Last week I was asked:

How can I help my young lawyers achieve greater success?

That was an awesome question on a topic that I focus on continuously. A lawyer I coach met another lawyer I coach from a different part of the country at a conference. When they found out I coach both of them, one paid me a nice compliment. She said:

Cordell always encourages me to do more than I would do on my own and he does it in a way that does not make me feel guilty.

How can you do it? I got this one from reading an Interview with Carol Dweck. The Stanford Professor of Psychology  talked about a 90 minute workshop  Peter Heslin Don Wanderwalle, and Gary Latham conducted for managers.

If you are a senior lawyer mentoring or supervising junior lawyers, I want you to do the four things Heslin had the workshop participants do.

  1. Think of three reasons why it would be important for you to have your associates develop their abilities.
  2. Think of an area where you developed your own skill set, and write down how you were able to develop those skills.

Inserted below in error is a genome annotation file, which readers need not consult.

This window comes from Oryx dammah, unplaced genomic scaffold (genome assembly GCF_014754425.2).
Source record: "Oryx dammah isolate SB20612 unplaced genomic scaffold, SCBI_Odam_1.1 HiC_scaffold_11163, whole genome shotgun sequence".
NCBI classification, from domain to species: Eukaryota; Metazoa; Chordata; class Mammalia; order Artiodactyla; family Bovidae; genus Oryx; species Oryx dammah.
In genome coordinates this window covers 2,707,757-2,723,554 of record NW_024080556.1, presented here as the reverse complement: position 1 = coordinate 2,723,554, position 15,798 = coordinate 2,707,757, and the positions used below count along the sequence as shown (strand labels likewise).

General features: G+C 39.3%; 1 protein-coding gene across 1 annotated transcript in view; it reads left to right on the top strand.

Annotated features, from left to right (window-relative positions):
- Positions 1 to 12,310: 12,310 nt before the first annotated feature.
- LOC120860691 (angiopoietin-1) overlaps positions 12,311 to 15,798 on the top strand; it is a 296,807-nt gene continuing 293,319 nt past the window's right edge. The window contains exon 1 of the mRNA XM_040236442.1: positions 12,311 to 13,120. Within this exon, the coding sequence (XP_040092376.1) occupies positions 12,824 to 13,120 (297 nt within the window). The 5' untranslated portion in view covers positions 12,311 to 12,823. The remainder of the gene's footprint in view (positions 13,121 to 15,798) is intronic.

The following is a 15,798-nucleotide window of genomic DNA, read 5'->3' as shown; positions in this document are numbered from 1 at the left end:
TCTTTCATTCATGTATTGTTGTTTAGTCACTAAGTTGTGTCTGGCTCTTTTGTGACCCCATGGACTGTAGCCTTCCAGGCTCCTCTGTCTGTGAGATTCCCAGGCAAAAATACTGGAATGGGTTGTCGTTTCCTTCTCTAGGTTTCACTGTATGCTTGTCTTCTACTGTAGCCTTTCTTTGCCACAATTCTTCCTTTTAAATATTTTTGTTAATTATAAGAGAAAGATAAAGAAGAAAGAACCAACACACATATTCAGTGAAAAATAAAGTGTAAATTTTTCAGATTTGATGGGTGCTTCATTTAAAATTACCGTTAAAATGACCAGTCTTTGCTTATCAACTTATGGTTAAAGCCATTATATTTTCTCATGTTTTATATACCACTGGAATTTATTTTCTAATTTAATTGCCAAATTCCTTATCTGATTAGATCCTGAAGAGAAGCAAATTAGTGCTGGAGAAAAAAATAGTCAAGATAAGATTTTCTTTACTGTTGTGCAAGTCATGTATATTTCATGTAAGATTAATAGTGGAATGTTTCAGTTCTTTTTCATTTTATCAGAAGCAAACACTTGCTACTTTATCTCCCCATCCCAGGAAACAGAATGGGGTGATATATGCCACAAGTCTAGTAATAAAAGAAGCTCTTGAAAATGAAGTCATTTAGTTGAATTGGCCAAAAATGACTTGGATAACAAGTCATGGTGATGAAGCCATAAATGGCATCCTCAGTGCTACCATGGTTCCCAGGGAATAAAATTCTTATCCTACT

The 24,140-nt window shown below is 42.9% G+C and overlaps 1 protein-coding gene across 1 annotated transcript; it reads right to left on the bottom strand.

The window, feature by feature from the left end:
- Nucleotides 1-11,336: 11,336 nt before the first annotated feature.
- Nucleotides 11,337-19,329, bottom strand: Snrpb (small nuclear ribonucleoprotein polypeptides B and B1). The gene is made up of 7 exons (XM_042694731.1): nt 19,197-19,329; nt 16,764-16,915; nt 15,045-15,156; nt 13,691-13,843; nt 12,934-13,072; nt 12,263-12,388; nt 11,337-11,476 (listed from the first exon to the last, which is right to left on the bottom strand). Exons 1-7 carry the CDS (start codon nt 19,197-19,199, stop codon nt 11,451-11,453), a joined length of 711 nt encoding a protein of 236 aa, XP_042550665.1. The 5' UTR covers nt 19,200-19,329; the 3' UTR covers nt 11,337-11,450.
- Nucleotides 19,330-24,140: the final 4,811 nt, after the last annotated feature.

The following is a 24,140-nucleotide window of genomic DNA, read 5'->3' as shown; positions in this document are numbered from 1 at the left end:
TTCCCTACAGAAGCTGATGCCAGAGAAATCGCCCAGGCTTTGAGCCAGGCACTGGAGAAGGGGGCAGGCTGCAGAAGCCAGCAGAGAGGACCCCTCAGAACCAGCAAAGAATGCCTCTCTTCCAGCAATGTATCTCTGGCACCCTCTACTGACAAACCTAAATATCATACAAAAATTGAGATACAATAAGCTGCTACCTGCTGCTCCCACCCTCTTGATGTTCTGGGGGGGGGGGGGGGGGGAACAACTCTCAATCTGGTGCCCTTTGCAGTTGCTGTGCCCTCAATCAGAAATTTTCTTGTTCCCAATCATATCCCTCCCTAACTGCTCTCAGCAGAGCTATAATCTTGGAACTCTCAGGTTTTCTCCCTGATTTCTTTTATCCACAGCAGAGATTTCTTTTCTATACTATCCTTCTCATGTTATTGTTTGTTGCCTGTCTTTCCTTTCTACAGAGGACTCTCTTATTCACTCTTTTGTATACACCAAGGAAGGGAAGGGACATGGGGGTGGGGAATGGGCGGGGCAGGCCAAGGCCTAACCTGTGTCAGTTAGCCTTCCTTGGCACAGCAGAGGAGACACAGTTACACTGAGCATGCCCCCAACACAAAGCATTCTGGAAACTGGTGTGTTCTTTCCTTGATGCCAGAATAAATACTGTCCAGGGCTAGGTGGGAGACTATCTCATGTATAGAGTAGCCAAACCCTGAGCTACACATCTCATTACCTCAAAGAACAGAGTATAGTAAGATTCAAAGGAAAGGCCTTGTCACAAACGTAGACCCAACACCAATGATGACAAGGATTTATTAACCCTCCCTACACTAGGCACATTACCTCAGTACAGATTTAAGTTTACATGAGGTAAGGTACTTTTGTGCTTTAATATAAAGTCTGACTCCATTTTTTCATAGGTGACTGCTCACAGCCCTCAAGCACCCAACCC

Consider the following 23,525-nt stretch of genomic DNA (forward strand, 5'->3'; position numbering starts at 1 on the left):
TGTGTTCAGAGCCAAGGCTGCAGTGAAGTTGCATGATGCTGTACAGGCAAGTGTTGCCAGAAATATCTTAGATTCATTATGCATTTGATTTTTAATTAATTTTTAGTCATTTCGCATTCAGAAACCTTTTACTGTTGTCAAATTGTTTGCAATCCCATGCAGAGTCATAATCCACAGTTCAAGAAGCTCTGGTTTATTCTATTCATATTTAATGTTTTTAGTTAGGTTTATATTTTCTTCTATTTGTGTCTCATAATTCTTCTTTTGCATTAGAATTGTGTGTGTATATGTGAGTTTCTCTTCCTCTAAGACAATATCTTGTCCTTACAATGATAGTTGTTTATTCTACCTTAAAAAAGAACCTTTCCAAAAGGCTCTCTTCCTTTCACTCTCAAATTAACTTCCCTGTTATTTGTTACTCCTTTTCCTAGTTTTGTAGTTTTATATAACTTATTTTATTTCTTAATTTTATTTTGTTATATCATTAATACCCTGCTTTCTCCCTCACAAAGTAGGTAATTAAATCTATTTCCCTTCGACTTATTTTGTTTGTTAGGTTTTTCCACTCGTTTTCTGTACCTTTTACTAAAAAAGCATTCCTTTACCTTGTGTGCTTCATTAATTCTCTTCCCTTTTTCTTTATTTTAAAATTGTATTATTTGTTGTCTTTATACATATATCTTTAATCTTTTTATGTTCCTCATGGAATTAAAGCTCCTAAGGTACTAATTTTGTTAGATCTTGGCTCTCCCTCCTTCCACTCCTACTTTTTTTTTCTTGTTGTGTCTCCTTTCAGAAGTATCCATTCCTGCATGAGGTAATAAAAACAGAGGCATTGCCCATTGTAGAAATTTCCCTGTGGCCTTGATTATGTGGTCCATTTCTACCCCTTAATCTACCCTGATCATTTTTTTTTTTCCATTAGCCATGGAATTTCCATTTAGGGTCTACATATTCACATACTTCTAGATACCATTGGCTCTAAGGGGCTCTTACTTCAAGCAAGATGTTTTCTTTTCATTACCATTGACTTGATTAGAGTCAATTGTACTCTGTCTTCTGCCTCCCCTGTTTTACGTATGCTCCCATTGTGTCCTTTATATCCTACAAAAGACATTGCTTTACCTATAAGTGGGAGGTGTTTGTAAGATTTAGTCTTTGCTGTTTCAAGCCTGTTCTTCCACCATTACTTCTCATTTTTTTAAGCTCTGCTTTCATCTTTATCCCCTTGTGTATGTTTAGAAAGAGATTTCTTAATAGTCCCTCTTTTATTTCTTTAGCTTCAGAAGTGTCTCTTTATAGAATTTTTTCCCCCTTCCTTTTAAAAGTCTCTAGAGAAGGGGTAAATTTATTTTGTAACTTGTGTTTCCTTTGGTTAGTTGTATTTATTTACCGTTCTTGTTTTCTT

3. Write a draft email to each of your associates with ideas on how they can further develop their skills. Include examples in the draft of how they developed other skills while they’ve worked for you.
  4. Remember times you have seen someone learn to do something you never thought this person could do, and reflect upon how this happened and what it means.

I like this quote from the interview:

In fact, more and more research is showing that people’s level of commitment, effort, and continued training is what eventually separates the most successful people from their equally talented, but less successful, peers. This is true in sports, science, and the arts-and it is becoming clear that it is true in business, too.